• It is not enough for the researcher to satisfy themselves that they have met their legal obligations in the use of CGDC, researchers must consider the ethics of using this material.
  • The literature on research ethics advises that researchers build ethical reflection into every stage of the research process, asking themselves questions about the kinds of harm that their research could cause and the kinds of benefits it could bring, whilst also involving the widest possible range of stakeholders in ethical discussions and informing themselves about how ethical considerations have been handled in similar research and with what results.
  • Because CGDC often represents the work and identities of community groups and individuals, researchers using CGDC should, in most cases, attempt to consult with these producers. Such consultation enables the inclusion of the wishes of producers in the ethical calculus. This is not to say that in every instance the researcher must seek informed consent for use of CGDC, but that the wishes of those individuals to whom the material refers, and those individuals who have collected the material, should be considered carefully.
  • University researchers should ensure that they understand and engage with institutional frameworks, considering whether their use of CGDC will require formal peer ethical review.

Further Resources

More information about UK copyright law can be found here:

More information about UK data protection law can be found here:

A good discussion of ethical issues around internet research can be found here:

References and endnotes

  1. Mary Larson ‘Steering Clear of the Rocks: A Look at the Current State of Oral History Ethics in the Digital Age’ Oral History Review 40, no.1, 2013. For an institutional example see, for eg., The National Archives, ‘Using materials from The National Archives’, 2022, available online from: https://cdn.nationalarchives.gov.uk/documents/information-management/use-of-tna-materials.pdf    [Accessed 5 September 2023]. ↩︎
  2. See, for example: The British Library ‘Websites and Online Services’, available online from:  https://www.bl.uk/about-us/terms-and-conditions/websites-and-online-services [accessed 14 September 2023]; British Library ‘Collection Guides. Oral History’, available online from: https://www.bl.uk/collection-guides/oral-history#:~:text=Many%20sound%20recordings%20have%20been,in%20accredited%20higher%20education%20establishments. [Accessed 14 September 2023] ↩︎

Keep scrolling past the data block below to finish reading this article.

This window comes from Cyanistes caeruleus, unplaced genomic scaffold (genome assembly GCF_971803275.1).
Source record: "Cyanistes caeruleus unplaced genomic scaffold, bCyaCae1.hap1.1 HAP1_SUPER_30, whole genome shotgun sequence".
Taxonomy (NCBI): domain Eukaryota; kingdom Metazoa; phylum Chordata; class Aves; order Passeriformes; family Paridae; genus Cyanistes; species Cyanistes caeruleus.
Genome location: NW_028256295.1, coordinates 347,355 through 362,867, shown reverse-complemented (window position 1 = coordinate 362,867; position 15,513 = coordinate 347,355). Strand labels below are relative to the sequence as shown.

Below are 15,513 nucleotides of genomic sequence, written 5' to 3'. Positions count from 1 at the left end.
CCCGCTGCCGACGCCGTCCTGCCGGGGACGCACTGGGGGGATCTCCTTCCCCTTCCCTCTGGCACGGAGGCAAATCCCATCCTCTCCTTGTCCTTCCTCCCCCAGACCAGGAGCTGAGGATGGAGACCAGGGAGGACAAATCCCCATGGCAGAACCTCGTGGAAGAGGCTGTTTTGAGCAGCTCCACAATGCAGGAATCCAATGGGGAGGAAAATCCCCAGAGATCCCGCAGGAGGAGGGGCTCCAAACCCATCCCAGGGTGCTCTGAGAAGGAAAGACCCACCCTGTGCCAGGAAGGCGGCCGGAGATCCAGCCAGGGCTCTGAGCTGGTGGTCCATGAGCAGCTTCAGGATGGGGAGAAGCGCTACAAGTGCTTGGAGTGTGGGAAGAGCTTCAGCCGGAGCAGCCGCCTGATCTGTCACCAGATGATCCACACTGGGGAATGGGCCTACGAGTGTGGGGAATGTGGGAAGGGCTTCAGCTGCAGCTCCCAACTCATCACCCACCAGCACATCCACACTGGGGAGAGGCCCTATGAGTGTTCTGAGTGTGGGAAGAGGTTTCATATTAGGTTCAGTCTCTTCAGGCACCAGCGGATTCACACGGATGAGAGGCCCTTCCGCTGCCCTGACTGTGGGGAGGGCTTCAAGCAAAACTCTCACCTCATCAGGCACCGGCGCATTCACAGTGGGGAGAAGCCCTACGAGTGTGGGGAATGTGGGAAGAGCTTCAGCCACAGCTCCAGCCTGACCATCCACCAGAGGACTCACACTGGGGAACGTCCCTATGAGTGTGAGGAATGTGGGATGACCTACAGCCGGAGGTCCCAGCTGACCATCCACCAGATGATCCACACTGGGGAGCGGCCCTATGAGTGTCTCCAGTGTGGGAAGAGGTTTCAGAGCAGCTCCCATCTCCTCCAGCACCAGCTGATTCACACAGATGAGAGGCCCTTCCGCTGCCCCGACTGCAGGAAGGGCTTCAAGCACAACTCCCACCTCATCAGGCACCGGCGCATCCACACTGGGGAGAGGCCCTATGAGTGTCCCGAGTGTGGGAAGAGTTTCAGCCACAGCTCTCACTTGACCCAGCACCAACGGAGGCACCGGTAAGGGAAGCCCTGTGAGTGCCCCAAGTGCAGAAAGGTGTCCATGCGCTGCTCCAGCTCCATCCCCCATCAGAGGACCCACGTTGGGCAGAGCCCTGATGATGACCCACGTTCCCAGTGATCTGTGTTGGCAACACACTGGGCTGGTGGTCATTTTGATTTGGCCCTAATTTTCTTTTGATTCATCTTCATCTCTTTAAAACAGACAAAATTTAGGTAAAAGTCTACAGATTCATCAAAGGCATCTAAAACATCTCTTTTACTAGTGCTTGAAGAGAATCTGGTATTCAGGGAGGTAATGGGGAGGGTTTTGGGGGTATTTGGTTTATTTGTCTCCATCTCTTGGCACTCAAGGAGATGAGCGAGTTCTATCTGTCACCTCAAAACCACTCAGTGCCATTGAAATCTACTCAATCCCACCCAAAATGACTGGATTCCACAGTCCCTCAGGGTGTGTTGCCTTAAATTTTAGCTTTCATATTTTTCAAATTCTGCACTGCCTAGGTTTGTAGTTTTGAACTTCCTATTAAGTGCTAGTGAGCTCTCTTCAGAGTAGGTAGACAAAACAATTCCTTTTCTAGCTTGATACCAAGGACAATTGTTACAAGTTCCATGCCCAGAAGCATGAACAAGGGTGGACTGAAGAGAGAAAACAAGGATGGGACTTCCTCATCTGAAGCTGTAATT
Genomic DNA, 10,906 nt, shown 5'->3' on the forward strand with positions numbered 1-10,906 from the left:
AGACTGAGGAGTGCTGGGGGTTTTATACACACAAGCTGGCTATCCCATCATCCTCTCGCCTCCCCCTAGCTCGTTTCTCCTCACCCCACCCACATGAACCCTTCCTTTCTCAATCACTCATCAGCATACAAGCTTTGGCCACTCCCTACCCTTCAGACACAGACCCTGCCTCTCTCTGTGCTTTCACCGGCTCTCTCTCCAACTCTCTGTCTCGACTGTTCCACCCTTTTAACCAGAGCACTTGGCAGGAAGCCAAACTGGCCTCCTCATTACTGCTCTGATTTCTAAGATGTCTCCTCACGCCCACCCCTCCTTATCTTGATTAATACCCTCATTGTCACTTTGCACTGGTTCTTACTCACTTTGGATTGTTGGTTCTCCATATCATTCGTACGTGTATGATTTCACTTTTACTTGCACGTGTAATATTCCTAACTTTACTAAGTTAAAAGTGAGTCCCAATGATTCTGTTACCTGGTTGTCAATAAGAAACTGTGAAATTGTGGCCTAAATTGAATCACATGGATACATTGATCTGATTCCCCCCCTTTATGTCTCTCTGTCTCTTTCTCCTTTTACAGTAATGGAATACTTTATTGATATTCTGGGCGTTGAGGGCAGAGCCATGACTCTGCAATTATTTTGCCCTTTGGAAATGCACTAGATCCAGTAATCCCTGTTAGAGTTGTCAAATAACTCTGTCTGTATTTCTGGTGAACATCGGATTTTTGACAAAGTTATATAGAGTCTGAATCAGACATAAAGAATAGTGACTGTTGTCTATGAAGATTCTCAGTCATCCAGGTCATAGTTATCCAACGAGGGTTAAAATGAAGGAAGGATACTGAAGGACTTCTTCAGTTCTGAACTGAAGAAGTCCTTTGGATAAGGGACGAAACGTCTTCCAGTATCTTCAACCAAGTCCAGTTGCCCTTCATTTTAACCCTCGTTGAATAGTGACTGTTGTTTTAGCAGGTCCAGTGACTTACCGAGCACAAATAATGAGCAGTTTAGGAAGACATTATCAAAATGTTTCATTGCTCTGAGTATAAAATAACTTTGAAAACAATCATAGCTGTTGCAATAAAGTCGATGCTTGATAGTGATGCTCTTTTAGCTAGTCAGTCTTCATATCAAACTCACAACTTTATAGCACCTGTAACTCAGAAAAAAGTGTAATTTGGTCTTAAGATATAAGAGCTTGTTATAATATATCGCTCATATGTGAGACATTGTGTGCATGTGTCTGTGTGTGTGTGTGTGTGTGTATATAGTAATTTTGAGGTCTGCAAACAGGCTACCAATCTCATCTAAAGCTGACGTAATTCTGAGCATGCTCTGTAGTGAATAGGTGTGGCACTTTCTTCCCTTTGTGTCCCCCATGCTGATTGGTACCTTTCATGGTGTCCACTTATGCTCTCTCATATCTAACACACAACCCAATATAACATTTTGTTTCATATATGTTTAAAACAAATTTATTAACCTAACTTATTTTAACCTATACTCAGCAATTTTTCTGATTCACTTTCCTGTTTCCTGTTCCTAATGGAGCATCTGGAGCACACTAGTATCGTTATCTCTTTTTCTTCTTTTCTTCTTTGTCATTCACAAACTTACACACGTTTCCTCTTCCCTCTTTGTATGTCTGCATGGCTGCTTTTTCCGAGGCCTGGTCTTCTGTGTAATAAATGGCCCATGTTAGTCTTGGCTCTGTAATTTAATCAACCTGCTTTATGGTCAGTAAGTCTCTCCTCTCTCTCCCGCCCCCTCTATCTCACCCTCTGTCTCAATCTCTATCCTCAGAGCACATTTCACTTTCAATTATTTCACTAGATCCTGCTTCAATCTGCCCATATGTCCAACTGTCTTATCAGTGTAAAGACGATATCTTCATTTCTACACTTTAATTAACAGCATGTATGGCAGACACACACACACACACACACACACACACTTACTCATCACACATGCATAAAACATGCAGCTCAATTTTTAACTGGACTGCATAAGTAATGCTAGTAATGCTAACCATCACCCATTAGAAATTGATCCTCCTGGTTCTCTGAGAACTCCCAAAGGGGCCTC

3. British Copyright Council ‘Information: How original literary works are protected by copyright in the UK’, webpage, available from: https://www.britishcopyright.org/information/how-original-literary-works-are-protected-by-copyright-in-the-uk. [Accessed 4 September 2023] ↩︎
  4. The British Library ‘Websites and Online Services’. ↩︎
  5. Creative Commons  ‘Attribution-ShareAlike 4.0 International (CC BY-SA 4.0)’. available from: https://creativecommons.org/licenses/by-sa/4.0/. [Accessed 24 August 2023] ↩︎
  6. Heidi A. Mckee and James E. Porter, The Ethics of Internet Research. A Rhetorical, Case-Based Process, New York: Peter Lang, 2009, pp.53-4. ↩︎
  7. Gov.Uk, ‘Copyright Guidance. Exceptions to copyright’, 2021, webpage, available from:
    https://www.gov.uk/guidance/exceptions-to-copyright.  [Accessed 24 August 2023] ↩︎
  8. McKee and Porter, The Ethics of Internet Research, p.55. ↩︎
  9. Gov.Uk. ‘Copyright Guidance. Exceptions to copyright’; British Copyright Council, ‘Using material from a published edition’, website, available from: https://www.britishcopyright.org/information/using-material-from-a-published-edition.  [Accessed 23 August 2023] ↩︎
  10. Oral History Society, ‘Dealing with GDPR’, website, available from https://www.ohs.org.uk/gdpr-2/#:~:text=GDPR%20applies%20to%20any%20organisation,%2C%20self%2Demployed%20or%20voluntary. [Accessed 24 August 2023] ↩︎
  11. Oral History Society, ‘Dealing with GDPR’. ↩︎
  12. Oral History Society, ‘Dealing with GDPR’. ↩︎
  13. Katherine Foxhall, Data Protection and Historians in The UK,  Royal Historical Society, 2020, available from: https://files.royalhistsoc.org/wp-content/uploads/2020/07/19092331/20200707_RHS_Data_Protection_Historians_WEB2.pdf  [Accessed 27 September 2023], p.15; Information Commissioner’s Office ‘UK GDPR Guidance and Resources’, available from: https://ico.org.uk/for-organisations/uk-gdpr-guidance-and-resources/. [Accessed 27 September 2023] ↩︎
  14. Oral History Society, ‘Dealing with GDPR’, p.6; Foxhall, Data Protection and Historians in the UK. ↩︎
  15. Foxhall, Data Protection and Historians in the UK. ↩︎
  16. Oral History Society, ‘Dealing with GDPR’. ↩︎
  17. Eg.. Mckee and Porter, The Ethics of Internet Research; Bernard Enjolras. et al. Internet Research Ethics, Cappelen Damm Akademisk NOASP, 2015; Association of Internet Researchers, ‘Internet Research: Ethical Guidelines 3.0’, 2019, available from: https://aoir.org/reports/ethics3.pdf. [Accessed 5 September 2023] ↩︎
  18. Joanna Bornat, ‘A Second Take: Revisiting Interviews with a Different Purpose’, Oral History (2003) 31(1), pp. 47-53. ↩︎
  19. Bornat, ‘A Second Take…’; Joanna Bornat, Parvati Raghuram, and Leroi Henry, ‘Revisiting the archives: a case study from the history of geriatric medicine’, Sociological Research Online, vol 17, no 2, 2012. ↩︎
  20. Ian Milligan, History in the Age of Abundance. How the web is transforming historical research, London: Mcgill-Queens University Press, 2019,  pp.171-212. ↩︎
  21. Milligan, History in the Age of Abundance, p195. ↩︎
  22. Bornat, ‘A Second Take…’ p.52. ↩︎
  23. Milligan, History in the Age of Abundance, p.206. ↩︎
  24. Association of Internet Researchers, ‘Internet Research: Ethical Guidelines’, p.5. ↩︎
  25. Mckee and Porter, The Ethics of Internet Research, pp.141-166. ↩︎